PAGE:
Court of Appeals Reverses Man’s Visitation with Ex-Girlfriend’s Daughter

Family Law Case Review

Case: Amy L. Brown v. Adrian Lunsford
by Mike Kohlhaas, Bingham Greenebaum Doll

HELD:  The trial court abused its discretion when it issued a visitation order between Child and Mother’s former boyfriend.

FACTS AND PROCEDURAL HISTORY:
Child was born to Mother in 2007. The natural father was never part of Child’s life.

When Child was 16 months old, Mother began cohabitating with Boyfriend. The two never married, but Mother had a child with Boyfriend. Several years later, Mother and Boyfriend separated.

In 2011, when Child was four years old, the State initiated a Title IV-D paternity matter with respect to the younger child that Mother and Boyfriend had together. That paternity matter had nothing to do with Child. However, those proceedings resulted in a child support and parenting time order with respect to the younger child that Mother and Boyfriend had together.

In 2015, Boyfriend filed a petition to modify in the paternity case, which included a request for visitation with Child. After a hearing, the trial court granted the request, giving Boyfriend visitation of one weekend per month with Child. Mother appealed.

Much of Mother’s appeal involved discussion of Mother’s waiver of various possible procedural errors by not raising them timely at the trial court level, such as that Child was never a proper party to the second child’s paternity matter. As such, the Court of Appeals resolved the case on its substantive merits.

The Court summarized Indiana law on third party visitation. The opinion emphasized that, in light of Indiana’s recognition of same-sex marriage, coupled with its grandparent visitation statute – each of which provide an independent opportunity for parenting time or visitation – the circumstances in which third party visitation should be granted are quite rare these days. The Court also noted the Troxel constitutional implications that weigh heavily in favor of a fit parent to determine with whom a child should spend time.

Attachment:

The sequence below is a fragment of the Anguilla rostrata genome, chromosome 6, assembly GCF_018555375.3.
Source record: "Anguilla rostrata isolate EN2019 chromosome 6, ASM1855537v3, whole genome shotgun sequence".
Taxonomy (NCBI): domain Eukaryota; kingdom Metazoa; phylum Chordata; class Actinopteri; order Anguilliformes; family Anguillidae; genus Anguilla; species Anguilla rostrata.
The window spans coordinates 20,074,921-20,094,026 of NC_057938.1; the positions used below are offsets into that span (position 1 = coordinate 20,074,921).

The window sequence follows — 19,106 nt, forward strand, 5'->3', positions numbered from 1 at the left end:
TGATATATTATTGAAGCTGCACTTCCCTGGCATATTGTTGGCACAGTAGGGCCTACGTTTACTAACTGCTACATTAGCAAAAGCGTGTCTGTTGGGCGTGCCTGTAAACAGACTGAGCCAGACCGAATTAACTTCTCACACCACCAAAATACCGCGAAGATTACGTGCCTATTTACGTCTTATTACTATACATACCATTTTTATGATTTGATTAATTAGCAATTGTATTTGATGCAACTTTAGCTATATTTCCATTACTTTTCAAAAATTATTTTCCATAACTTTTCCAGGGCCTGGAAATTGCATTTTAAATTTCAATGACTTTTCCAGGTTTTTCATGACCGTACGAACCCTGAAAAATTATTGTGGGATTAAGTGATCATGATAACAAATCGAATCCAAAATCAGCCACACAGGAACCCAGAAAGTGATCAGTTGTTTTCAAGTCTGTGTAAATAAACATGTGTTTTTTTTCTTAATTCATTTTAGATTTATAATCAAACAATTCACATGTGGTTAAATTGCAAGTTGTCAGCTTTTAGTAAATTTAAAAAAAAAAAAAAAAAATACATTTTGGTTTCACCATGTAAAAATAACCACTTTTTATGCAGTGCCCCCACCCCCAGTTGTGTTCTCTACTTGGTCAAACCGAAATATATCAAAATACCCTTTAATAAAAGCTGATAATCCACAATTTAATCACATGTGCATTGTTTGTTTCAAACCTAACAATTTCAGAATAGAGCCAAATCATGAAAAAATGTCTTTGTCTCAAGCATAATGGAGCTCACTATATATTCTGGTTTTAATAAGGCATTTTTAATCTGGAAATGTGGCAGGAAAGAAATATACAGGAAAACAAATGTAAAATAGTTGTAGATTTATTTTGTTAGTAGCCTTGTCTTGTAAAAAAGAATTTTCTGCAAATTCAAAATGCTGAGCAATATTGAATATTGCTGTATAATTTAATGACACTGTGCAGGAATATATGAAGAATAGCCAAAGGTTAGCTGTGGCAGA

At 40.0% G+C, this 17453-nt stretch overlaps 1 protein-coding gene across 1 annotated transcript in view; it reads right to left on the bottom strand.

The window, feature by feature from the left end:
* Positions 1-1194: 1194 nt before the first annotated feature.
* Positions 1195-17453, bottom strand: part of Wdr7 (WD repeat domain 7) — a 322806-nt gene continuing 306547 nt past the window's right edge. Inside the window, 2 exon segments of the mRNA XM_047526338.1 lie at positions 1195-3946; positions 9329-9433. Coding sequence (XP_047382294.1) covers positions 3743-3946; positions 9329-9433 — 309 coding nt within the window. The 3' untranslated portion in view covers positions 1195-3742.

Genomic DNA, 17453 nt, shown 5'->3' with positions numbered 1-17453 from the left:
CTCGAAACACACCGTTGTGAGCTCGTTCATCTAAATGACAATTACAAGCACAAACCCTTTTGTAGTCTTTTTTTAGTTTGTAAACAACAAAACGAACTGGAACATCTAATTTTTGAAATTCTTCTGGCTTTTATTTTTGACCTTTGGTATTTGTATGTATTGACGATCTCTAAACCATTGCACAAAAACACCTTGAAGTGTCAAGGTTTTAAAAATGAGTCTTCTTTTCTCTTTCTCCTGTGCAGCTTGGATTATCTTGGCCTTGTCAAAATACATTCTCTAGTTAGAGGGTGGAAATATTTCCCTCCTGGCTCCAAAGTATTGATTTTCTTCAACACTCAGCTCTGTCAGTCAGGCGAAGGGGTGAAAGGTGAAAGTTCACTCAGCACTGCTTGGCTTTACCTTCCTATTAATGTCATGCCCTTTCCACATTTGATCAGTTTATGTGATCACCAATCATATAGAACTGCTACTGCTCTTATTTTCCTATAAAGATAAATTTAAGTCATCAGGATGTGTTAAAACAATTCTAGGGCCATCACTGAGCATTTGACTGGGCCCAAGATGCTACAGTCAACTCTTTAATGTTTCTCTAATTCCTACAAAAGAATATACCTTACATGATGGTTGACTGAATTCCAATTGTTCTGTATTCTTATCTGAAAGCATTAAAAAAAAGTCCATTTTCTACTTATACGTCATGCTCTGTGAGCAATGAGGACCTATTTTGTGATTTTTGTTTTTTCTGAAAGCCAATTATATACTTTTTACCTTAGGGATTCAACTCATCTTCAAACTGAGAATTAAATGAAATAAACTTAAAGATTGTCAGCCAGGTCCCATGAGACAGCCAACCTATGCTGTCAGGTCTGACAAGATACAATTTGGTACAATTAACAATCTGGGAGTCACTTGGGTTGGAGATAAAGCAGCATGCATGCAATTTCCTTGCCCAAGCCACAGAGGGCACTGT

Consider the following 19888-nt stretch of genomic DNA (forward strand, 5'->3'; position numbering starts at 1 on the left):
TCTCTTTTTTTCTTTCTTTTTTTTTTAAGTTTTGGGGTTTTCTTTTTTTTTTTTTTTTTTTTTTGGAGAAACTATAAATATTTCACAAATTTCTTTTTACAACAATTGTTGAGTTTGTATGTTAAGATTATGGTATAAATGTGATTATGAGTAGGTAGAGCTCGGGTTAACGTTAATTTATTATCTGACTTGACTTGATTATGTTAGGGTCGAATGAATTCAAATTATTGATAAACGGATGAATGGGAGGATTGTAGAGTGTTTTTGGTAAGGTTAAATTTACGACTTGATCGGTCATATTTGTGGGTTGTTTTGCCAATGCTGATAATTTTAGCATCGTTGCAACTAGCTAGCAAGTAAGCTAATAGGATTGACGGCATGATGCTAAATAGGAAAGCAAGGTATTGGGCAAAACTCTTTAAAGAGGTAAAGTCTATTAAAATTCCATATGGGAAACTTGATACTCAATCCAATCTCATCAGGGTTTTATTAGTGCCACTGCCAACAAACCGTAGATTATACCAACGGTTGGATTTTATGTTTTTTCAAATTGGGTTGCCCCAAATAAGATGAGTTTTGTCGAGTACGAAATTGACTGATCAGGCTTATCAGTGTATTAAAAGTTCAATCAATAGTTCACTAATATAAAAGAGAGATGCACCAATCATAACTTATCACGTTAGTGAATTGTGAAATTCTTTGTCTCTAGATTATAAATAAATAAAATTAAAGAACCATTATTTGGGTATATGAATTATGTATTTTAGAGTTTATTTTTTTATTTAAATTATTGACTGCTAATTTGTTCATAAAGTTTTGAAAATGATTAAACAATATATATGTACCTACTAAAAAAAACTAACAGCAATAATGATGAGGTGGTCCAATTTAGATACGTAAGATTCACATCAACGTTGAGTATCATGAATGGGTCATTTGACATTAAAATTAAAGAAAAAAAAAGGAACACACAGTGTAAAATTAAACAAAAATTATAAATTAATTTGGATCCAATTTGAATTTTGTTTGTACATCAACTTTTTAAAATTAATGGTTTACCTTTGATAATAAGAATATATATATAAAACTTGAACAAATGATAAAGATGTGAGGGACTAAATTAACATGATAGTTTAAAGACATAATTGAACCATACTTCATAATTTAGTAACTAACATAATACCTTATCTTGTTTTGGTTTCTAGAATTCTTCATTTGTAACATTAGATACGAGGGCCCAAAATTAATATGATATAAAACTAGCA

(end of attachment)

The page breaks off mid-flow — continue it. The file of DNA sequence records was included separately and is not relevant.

Concluding that the trial court failed to give proper deference to the constitutional right of a fit Mother to make visitation decisions, and a lack of evidence that Mother’s denial of visitation to Boyfriend was not in Child’s best interests, the trial court abused its discretion.

The third party visitation order for Boyfriend was reversed.

To view the text of this opinion in its entirety, click here: Amy L. Brown v. Adrian Lunsford

 

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James A. Reed and Michael R. Kohlhaas of Bingham Greenebaum Doll represent clients in a wide spectrum of relationship transition and wealth planning matters, including premarital agreements, estate planning, cohabitation, separation, divorce (especially involving high net worth individuals and/or complex asset issues), custody, parenting arrangements, adoption, and domestic partnerships. Bingham Greenebaum Doll, a multidisciplinary law firm serving regional, national, and international clients, is the fourth-largest law firm in Indiana. The firm’s main practices include corporate, property, litigation, labor, government law, and personal services law. Visit the firm’s website at www.bgdlegal.com.

ICLEF • Indiana Continuing Legal Education Forum, Indianapolis, IN

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